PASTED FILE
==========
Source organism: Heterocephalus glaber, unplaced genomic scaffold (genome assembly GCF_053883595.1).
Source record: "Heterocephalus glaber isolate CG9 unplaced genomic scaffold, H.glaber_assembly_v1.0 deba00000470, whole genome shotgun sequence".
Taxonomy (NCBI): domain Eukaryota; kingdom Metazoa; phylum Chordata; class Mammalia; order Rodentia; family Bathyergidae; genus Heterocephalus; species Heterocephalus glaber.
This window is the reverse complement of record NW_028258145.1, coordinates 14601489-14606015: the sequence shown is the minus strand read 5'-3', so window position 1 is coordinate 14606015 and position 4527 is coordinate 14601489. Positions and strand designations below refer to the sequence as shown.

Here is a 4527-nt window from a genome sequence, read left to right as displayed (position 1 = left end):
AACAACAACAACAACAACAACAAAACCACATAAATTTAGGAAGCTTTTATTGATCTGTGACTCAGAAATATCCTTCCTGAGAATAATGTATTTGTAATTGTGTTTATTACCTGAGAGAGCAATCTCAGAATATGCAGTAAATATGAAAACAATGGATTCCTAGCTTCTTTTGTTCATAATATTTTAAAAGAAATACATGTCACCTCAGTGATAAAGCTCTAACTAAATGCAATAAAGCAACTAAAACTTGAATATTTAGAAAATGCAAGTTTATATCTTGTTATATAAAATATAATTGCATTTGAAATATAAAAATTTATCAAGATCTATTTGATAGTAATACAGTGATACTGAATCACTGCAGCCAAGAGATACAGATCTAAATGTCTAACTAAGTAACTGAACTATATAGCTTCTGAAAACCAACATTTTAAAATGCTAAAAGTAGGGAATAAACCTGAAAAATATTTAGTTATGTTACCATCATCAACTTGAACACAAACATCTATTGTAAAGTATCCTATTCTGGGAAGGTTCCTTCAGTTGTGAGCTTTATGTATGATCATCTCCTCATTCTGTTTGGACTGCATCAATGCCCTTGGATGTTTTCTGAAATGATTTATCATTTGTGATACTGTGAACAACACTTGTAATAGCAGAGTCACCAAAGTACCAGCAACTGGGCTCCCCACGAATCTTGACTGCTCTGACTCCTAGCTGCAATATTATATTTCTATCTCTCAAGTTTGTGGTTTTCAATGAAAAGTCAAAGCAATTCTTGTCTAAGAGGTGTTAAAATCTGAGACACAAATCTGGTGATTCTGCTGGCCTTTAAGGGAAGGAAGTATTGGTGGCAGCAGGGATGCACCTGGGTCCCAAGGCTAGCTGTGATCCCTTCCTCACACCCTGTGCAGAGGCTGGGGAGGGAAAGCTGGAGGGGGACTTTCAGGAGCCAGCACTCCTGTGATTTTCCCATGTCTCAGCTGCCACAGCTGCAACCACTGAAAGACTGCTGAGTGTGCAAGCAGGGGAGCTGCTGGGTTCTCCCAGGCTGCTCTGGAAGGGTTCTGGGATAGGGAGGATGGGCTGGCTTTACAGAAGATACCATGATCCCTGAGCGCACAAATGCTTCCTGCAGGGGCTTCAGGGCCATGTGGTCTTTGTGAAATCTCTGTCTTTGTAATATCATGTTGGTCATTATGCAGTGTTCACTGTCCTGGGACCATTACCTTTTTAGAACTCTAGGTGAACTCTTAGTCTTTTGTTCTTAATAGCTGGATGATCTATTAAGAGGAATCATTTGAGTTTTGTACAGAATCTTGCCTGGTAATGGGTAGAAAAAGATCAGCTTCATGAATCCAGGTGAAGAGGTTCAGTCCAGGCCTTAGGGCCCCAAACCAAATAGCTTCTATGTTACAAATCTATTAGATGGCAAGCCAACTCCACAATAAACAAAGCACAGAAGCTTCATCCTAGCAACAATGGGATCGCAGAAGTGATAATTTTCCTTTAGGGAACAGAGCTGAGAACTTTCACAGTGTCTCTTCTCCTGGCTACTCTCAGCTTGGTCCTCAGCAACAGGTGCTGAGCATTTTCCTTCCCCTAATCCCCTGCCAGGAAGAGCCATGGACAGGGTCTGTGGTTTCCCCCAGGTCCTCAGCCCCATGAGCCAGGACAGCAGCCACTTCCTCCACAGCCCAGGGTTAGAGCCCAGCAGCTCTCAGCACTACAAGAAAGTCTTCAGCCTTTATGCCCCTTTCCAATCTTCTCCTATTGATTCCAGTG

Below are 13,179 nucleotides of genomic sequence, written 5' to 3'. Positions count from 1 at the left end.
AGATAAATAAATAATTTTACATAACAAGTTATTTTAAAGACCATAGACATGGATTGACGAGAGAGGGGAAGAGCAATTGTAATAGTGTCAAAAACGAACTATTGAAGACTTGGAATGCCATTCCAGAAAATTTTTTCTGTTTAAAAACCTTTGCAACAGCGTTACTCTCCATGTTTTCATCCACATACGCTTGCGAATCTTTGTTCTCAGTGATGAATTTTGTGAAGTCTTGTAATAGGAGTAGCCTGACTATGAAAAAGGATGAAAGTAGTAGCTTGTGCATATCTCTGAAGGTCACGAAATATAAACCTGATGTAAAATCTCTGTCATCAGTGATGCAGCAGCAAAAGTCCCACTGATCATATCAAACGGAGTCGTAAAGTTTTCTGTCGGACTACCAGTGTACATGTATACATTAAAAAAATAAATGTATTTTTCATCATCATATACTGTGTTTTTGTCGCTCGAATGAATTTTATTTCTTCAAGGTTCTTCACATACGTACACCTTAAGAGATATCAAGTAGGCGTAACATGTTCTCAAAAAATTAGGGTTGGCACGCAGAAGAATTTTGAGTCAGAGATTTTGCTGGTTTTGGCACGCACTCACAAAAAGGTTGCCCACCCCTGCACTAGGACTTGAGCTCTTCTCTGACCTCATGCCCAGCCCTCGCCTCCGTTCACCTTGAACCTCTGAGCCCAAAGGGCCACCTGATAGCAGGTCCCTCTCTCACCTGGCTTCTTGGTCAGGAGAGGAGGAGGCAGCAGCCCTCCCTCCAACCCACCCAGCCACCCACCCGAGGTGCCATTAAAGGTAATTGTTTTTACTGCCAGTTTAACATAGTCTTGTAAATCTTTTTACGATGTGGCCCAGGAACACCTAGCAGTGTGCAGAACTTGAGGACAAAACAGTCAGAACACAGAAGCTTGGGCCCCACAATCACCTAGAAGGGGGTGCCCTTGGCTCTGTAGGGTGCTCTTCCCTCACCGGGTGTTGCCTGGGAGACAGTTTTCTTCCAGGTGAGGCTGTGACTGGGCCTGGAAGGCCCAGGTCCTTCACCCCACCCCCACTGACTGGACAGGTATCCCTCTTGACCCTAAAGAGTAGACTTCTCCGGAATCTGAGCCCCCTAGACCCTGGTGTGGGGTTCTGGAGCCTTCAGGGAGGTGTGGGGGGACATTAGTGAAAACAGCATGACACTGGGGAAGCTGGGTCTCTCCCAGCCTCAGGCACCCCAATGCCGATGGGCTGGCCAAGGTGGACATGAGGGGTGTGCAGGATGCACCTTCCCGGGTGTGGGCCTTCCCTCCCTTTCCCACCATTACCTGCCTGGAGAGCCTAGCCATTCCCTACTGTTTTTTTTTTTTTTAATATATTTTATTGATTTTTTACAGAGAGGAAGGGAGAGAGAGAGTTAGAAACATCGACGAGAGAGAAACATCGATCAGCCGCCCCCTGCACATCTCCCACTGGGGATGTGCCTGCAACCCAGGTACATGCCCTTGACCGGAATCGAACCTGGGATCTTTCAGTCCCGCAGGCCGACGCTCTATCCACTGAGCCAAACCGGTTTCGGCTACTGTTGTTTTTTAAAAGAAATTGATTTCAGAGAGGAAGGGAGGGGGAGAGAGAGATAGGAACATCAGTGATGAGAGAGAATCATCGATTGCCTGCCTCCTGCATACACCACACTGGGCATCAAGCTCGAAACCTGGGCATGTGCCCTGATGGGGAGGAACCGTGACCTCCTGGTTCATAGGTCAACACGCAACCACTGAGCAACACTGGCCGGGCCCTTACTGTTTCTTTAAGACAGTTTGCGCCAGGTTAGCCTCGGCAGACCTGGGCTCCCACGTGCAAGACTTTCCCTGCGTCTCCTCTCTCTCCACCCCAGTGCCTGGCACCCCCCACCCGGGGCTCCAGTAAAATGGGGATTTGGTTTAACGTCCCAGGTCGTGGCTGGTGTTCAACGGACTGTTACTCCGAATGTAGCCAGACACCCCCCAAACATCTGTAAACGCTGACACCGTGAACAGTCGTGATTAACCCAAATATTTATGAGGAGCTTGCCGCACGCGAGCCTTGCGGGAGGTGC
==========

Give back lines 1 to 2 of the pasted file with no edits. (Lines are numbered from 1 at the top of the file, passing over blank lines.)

Source organism: Heterocephalus glaber, unplaced genomic scaffold (genome assembly GCF_053883595.1).
Source record: "Heterocephalus glaber isolate CG9 unplaced genomic scaffold, H.glaber_assembly_v1.0 deba00000470, whole genome shotgun sequence".